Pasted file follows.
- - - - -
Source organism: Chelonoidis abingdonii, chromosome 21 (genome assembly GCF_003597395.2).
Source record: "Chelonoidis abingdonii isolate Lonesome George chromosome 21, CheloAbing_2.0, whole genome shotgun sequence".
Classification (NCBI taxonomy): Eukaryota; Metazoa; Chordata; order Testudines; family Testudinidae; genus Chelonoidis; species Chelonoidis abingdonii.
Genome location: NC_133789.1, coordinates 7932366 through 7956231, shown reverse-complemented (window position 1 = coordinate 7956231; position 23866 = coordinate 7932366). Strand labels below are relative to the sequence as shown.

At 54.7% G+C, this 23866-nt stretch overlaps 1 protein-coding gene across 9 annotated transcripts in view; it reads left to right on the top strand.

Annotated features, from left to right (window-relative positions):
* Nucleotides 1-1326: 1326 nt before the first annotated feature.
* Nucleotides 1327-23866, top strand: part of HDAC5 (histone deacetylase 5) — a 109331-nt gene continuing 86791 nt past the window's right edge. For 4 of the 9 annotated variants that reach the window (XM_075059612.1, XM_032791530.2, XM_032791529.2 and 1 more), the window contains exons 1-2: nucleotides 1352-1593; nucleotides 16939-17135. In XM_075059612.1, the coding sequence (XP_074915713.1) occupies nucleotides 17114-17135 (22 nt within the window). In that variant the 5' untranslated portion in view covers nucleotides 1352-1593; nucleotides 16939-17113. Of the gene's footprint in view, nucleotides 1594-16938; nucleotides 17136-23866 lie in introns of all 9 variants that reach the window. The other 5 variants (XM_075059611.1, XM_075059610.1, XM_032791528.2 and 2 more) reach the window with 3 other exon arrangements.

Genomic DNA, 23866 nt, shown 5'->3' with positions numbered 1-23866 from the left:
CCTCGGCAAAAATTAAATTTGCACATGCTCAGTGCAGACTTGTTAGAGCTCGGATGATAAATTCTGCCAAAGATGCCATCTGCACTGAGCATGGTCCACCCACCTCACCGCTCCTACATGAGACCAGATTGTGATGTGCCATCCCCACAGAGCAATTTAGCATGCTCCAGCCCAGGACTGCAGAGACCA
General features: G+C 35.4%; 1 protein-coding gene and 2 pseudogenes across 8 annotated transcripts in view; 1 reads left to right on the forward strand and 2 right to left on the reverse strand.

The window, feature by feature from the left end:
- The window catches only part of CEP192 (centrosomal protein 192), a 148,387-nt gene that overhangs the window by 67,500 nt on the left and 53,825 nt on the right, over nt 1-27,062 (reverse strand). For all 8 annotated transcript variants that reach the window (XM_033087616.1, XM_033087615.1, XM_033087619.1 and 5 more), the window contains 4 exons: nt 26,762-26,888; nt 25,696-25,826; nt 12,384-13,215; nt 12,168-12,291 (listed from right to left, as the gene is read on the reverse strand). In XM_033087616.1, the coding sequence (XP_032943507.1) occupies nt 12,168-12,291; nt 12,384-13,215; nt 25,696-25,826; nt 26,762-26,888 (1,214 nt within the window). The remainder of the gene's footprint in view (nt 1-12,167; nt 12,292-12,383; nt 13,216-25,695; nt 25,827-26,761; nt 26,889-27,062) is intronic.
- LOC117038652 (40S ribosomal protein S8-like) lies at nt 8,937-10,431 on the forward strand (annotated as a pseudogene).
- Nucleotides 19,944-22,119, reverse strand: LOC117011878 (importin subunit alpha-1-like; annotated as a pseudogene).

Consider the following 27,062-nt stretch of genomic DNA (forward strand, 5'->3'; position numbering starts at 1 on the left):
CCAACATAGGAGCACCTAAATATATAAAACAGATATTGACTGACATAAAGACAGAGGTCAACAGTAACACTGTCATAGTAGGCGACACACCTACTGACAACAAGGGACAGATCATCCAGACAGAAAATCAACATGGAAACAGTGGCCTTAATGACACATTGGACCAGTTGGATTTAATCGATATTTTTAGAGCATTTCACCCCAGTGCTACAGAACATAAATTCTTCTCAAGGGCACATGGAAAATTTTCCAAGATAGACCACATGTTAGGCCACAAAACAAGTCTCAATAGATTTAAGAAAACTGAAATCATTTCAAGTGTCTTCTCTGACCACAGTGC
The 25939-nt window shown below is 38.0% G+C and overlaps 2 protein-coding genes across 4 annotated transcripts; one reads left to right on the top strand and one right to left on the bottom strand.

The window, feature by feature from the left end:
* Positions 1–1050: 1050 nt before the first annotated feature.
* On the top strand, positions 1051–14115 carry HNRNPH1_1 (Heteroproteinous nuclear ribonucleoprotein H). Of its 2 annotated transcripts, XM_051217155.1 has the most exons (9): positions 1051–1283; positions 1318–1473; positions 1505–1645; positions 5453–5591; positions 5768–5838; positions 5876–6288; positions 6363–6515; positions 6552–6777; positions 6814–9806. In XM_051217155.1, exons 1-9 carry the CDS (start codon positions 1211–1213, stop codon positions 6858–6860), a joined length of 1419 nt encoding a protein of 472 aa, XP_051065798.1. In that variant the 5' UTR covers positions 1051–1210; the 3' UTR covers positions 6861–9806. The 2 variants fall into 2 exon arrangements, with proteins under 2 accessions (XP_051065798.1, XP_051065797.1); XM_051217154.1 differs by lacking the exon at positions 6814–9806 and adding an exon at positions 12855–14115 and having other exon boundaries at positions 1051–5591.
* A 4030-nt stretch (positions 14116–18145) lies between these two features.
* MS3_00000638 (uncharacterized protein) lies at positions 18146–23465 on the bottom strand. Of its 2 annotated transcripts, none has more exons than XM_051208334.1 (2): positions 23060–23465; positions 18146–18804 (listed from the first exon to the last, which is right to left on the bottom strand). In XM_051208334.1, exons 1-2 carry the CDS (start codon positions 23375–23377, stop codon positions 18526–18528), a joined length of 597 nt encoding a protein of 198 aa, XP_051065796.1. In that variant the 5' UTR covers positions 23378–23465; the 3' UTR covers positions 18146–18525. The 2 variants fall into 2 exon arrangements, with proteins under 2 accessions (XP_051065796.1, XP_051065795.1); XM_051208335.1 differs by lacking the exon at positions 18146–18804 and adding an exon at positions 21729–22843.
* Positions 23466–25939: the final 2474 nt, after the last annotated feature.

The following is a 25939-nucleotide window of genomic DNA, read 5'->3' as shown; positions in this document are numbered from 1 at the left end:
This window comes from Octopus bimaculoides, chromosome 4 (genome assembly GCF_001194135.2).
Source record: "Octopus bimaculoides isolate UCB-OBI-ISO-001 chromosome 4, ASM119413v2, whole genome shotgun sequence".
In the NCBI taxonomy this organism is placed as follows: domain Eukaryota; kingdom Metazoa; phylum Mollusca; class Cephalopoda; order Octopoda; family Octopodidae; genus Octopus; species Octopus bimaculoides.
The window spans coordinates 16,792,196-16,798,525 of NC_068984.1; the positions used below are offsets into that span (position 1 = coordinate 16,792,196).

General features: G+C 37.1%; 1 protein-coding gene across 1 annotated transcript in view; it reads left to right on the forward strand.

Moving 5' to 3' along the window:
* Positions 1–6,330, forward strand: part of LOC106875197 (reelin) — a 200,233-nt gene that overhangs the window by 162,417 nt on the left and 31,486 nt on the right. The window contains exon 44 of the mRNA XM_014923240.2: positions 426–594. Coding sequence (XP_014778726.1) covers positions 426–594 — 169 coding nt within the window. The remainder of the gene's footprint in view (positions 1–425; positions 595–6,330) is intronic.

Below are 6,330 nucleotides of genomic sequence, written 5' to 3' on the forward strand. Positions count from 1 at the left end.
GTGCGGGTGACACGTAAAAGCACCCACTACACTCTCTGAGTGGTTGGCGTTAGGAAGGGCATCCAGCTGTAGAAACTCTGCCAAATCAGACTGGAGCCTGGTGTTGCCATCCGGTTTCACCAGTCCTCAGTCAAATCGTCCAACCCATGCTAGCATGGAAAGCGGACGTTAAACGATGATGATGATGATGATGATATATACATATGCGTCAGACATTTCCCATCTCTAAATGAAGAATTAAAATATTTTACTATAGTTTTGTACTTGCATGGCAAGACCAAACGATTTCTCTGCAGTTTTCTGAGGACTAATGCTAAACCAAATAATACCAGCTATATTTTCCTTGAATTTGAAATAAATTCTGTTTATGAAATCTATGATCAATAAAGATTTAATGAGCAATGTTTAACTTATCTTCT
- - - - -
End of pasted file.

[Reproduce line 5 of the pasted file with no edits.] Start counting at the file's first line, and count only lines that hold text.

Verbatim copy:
At 54.7% G+C, this 23866-nt stretch overlaps 1 protein-coding gene across 9 annotated transcripts in view; it reads left to right on the top strand.